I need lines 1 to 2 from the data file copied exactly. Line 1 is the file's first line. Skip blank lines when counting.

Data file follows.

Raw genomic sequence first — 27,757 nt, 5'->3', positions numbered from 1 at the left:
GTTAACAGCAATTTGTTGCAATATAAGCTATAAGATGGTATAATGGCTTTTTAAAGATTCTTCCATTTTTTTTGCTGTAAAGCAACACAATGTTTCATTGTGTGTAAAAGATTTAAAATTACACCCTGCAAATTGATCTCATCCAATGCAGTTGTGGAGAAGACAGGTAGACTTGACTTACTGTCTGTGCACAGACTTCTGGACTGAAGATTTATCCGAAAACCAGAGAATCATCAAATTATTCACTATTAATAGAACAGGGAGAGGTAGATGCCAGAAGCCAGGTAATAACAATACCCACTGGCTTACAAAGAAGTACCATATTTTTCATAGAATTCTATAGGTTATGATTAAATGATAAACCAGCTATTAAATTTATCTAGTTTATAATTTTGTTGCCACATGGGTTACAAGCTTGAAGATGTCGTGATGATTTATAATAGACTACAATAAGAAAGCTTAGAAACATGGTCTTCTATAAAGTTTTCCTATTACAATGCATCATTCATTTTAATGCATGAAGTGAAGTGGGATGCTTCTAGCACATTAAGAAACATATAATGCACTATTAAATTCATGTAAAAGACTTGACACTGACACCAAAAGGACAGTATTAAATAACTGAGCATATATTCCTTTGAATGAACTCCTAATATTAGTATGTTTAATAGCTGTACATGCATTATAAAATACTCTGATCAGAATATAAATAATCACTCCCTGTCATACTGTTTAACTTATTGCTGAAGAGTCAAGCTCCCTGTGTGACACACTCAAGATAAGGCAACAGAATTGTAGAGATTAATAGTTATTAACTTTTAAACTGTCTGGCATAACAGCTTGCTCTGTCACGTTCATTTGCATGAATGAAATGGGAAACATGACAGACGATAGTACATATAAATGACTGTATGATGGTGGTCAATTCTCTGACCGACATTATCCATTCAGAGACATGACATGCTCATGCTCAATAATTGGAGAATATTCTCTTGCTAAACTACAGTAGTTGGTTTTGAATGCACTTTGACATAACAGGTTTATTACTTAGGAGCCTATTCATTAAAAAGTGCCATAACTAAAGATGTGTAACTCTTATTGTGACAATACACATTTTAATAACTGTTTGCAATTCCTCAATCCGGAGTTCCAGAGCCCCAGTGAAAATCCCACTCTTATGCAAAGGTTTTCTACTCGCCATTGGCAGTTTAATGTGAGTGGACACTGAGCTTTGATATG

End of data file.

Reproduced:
Raw genomic sequence first — 27,757 nt, 5'->3', positions numbered from 1 at the left:
GTTAACAGCAATTTGTTGCAATATAAGCTATAAGATGGTATAATGGCTTTTTAAAGATTCTTCCATTTTTTTTGCTGTAAAGCAACACAATGTTTCATTGTGTGTAAAAGATTTAAAATTACACCCTGCAAATTGATCTCATCCAATGCAGTTGTGGAGAAGACAGGTAGACTTGACTTACTGTCTGTGCACAGACTTCTGGACTGAAGATTTATCCGAAAACCAGAGAATCATCAAATTATTCACTATTAATAGAACAGGGAGAGGTAGATGCCAGAAGCCAGGTAATAACAATACCCACTGGCTTACAAAGAAGTACCATATTTTTCATAGAATTCTATAGGTTATGATTAAATGATAAACCAGCTATTAAATTTATCTAGTTTATAATTTTGTTGCCACATGGGTTACAAGCTTGAAGATGTCGTGATGATTTATAATAGACTACAATAAGAAAGCTTAGAAACATGGTCTTCTATAAAGTTTTCCTATTACAATGCATCATTCATTTTAATGCATGAAGTGAAGTGGGATGCTTCTAGCACATTAAGAAACATATAATGCACTATTAAATTCATGTAAAAGACTTGACACTGACACCAAAAGGACAGTATTAAATAACTGAGCATATATTCCTTTGAATGAACTCCTAATATTAGTATGTTTAATAGCTGTACATGCATTATAAAATACTCTGATCAGAATATAAATAATCACTCCCTGTCATACTGTTTAACTTATTGCTGAAGAGTCAAGCTCCCTGTGTGACACACTCAAGATAAGGCAACAGAATTGTAGAGATTAATAGTTATTAACTTTTAAACTGTCTGGCATAACAGCTTGCTCTGTCACGTTCATTTGCATGAATGAAATGGGAAACATGACAGACGATAGTACATATAAATGACTGTATGATGGTGGTCAATTCTCTGACCGACATTATCCATTCAGAGACATGACATGCTCATGCTCAATAATTGGAGAATATTCTCTTGCTAAACTACAGTAGTTGGTTTTGAATGCACTTTGACATAACAGGTTTATTACTTAGGAGCCTATTCATTAAAAAGTGCCATAACTAAAGATGTGTAACTCTTATTGTGACAATACACATTTTAATAACTGTTTGCAATTCCTCAATCCGGAGTTCCAGAGCCCCAGTGAAAATCCCACTCTTATGCAAAGGTTTTCTACTCGCCATTGGCAGTTTAATGTGAGTGGACACTGAGCTTTGATATG